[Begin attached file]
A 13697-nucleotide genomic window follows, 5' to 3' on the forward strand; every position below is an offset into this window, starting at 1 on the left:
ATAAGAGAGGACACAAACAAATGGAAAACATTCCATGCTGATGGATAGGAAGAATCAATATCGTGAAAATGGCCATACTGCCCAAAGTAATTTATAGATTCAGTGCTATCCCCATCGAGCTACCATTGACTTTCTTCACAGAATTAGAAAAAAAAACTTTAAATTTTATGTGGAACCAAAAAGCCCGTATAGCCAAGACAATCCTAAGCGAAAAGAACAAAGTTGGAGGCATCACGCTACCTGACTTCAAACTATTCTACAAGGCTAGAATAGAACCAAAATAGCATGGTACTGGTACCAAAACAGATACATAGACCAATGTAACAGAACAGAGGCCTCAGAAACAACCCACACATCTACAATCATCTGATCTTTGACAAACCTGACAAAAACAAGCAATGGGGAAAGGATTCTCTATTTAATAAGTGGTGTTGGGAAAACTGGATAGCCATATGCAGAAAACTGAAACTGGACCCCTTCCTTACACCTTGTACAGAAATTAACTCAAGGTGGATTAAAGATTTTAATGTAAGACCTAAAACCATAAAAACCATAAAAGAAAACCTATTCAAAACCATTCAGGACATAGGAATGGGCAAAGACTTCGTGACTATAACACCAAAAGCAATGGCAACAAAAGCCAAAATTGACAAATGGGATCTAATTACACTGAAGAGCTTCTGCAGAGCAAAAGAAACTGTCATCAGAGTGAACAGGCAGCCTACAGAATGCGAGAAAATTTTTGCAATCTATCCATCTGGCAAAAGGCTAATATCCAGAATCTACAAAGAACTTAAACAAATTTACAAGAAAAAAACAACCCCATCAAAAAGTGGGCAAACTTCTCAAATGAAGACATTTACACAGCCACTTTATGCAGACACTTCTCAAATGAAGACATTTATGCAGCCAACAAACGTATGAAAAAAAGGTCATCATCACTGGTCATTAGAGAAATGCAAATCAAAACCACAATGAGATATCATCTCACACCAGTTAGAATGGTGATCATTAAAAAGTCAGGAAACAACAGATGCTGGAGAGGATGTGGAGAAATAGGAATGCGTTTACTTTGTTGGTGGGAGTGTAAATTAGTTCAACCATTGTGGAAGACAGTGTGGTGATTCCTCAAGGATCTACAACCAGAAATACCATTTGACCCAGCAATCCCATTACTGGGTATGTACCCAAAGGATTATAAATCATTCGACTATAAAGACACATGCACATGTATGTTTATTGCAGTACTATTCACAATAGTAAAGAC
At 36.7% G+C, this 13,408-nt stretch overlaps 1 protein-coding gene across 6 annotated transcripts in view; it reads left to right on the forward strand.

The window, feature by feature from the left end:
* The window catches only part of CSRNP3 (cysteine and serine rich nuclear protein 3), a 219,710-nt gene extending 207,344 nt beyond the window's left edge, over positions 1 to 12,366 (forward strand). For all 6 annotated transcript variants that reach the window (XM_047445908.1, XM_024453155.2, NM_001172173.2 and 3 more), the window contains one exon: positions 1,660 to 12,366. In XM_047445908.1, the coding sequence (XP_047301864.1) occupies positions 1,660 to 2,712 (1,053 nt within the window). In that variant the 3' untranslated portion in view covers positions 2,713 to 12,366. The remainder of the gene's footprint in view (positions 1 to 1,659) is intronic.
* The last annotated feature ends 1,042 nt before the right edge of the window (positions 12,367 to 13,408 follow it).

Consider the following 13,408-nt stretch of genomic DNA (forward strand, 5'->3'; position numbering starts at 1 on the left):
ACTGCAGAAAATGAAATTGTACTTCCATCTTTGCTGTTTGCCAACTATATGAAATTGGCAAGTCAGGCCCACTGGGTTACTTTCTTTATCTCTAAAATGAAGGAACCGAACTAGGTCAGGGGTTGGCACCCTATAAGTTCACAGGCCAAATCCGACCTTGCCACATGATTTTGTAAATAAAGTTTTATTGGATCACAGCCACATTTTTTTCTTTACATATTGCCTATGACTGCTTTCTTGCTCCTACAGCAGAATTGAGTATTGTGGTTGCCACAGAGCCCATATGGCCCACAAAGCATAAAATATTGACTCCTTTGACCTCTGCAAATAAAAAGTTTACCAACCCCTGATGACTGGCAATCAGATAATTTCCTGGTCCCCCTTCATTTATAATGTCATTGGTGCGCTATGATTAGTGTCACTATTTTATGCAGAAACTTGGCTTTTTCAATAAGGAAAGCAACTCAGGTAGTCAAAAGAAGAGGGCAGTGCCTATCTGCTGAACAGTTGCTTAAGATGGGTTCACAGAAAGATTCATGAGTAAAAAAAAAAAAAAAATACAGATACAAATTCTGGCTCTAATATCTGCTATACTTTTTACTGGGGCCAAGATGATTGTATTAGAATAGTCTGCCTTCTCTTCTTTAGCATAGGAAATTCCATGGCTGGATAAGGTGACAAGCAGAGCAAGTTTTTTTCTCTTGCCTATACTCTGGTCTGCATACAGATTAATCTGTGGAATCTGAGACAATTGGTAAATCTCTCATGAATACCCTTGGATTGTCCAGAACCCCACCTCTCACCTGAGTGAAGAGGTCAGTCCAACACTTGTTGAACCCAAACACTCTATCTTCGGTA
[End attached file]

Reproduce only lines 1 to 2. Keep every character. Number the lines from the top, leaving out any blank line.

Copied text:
A 13697-nucleotide genomic window follows, 5' to 3' on the forward strand; every position below is an offset into this window, starting at 1 on the left:
ATAAGAGAGGACACAAACAAATGGAAAACATTCCATGCTGATGGATAGGAAGAATCAATATCGTGAAAATGGCCATACTGCCCAAAGTAATTTATAGATTCAGTGCTATCCCCATCGAGCTACCATTGACTTTCTTCACAGAATTAGAAAAAAAAACTTTAAATTTTATGTGGAACCAAAAAGCCCGTATAGCCAAGACAATCCTAAGCGAAAAGAACAAAGTTGGAGGCATCACGCTACCTGACTTCAAACTATTCTACAAGGCTAGAATAGAACCAAAATAGCATGGTACTGGTACCAAAACAGATACATAGACCAATGTAACAGAACAGAGGCCTCAGAAACAACCCACACATCTACAATCATCTGATCTTTGACAAACCTGACAAAAACAAGCAATGGGGAAAGGATTCTCTATTTAATAAGTGGTGTTGGGAAAACTGGATAGCCATATGCAGAAAACTGAAACTGGACCCCTTCCTTACACCTTGTACAGAAATTAACTCAAGGTGGATTAAAGATTTTAATGTAAGACCTAAAACCATAAAAACCATAAAAGAAAACCTATTCAAAACCATTCAGGACATAGGAATGGGCAAAGACTTCGTGACTATAACACCAAAAGCAATGGCAACAAAAGCCAAAATTGACAAATGGGATCTAATTACACTGAAGAGCTTCTGCAGAGCAAAAGAAACTGTCATCAGAGTGAACAGGCAGCCTACAGAATGCGAGAAAATTTTTGCAATCTATCCATCTGGCAAAAGGCTAATATCCAGAATCTACAAAGAACTTAAACAAATTTACAAGAAAAAAACAACCCCATCAAAAAGTGGGCAAACTTCTCAAATGAAGACATTTACACAGCCACTTTATGCAGACACTTCTCAAATGAAGACATTTATGCAGCCAACAAACGTATGAAAAAAAGGTCATCATCACTGGTCATTAGAGAAATGCAAATCAAAACCACAATGAGATATCATCTCACACCAGTTAGAATGGTGATCATTAAAAAGTCAGGAAACAACAGATGCTGGAGAGGATGTGGAGAAATAGGAATGCGTTTACTTTGTTGGTGGGAGTGTAAATTAGTTCAACCATTGTGGAAGACAGTGTGGTGATTCCTCAAGGATCTACAACCAGAAATACCATTTGACCCAGCAATCCCATTACTGGGTATGTACCCAAAGGATTATAAATCATTCGACTATAAAGACACATGCACATGTATGTTTATTGCAGTACTATTCACAATAGTAAAGAC